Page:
On Wednesday, Paul Vallas questioned Chicago if they could truly trust Rahm for another four fiscal years ladened with issues ahead.
According to the Chicago Tribune, took a few punches at Mayor Rahm Emmanuel and did not hold back.
“There are serious issues and a question: Do you trust the current mayor to steer the city in the right direction?” Dallas asked at the City Club of Chicago luncheon.
Former city of Chicago budget director and Chicago Public Schools chief, Paul Vallas, has created a national reputation as a crisis manager and now he is running for mayor of a city in a lot of crisis – despite formally announcing so, according to the news outlet.
Along with Vallas was the president of the City Club, were Jay Doherty, and successful businessman who was once the young chief of staff to the real Mayor Daley, Richard J, Tom Donovan, along with with newspaper publishers, R. Bruce Dold of the Chicago Tribune and Edwin Eisendrath of the Sun-Times, and others – according to the Tribune.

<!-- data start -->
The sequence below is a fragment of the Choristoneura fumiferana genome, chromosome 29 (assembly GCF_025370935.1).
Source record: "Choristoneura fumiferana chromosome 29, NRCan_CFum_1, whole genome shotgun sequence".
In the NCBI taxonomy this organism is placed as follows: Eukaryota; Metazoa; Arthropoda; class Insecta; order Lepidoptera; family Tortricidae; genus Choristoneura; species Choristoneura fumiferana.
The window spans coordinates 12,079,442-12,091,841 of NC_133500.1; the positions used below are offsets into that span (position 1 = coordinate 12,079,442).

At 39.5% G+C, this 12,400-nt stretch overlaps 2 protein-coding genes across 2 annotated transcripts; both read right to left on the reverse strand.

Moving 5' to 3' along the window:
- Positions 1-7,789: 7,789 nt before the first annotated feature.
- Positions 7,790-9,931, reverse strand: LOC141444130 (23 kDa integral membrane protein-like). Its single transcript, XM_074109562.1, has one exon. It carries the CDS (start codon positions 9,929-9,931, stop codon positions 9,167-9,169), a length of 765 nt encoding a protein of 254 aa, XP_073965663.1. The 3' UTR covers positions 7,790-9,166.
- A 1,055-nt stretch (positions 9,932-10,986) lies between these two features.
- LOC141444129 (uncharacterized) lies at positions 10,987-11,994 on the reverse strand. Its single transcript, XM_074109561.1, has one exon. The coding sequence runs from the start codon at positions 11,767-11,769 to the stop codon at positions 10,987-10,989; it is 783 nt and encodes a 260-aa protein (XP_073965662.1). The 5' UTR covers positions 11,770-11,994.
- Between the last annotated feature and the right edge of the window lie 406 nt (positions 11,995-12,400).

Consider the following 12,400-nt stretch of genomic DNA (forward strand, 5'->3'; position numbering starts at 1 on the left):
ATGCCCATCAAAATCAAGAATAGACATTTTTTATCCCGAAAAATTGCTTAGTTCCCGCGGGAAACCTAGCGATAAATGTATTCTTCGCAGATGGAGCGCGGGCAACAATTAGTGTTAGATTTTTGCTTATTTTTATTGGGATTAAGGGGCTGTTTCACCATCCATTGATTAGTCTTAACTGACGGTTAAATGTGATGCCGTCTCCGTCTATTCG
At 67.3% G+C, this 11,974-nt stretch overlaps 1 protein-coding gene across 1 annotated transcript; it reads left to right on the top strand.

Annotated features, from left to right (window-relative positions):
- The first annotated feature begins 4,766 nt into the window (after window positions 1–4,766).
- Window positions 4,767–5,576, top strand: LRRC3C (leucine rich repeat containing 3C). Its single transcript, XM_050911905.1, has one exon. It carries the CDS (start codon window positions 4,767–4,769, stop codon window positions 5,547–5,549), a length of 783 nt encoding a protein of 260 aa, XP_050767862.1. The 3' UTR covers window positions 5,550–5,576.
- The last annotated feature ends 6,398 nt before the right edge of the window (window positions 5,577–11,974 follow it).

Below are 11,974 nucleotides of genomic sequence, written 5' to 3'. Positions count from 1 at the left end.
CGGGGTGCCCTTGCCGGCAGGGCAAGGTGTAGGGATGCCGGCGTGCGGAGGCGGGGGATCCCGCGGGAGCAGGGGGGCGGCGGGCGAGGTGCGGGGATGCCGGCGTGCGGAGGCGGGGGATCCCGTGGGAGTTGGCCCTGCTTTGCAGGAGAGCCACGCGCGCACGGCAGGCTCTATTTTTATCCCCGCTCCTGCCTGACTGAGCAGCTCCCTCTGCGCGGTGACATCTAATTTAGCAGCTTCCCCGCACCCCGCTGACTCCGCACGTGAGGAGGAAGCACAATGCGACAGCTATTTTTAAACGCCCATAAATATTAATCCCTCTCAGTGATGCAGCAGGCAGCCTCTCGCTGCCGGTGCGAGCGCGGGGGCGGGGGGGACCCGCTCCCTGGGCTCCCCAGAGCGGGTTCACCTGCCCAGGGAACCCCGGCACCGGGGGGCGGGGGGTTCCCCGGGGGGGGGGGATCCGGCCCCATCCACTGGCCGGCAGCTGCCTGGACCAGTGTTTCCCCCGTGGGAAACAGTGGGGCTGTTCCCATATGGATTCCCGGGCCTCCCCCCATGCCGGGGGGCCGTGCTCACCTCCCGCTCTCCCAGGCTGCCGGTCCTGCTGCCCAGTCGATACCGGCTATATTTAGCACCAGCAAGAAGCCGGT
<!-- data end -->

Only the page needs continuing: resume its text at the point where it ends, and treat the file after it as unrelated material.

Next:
An Emanuel supporter, Ald. Joe Moore, 49th took in the room.
“Given that this is the City Club, and opinion leaders are all over the room, and they read the newspapers, what’s happening is obvious: Vallas is being seen,” Moore said to the news outlet, continuing, “It’s no accident,” he said. “It looks like he wants to run. Can he get Rahm into a runoff? That’s what campaigns are about.”
After the discussion was over with the shared knowledge that Chicago is in fiscal trouble quieted the room, with more than $1 billion in new public pension payments due for the city government and the city schools in 2020. But for Vallas to run, that means money and lots of it. But according to the Tribune, Vallas says he would not be put off by Emanuel’s ability to use his funds as well as contacts to beat other opponents.
“Number 1, I want to run,” Vallas said. “No. 2, I intend on running if I have the (financial) means. People keep saying it costs money, and how are you going to run up against a large war chest? But I think I’ll get my message across.”
According to the Tribune, his decision will be determined by fundraising.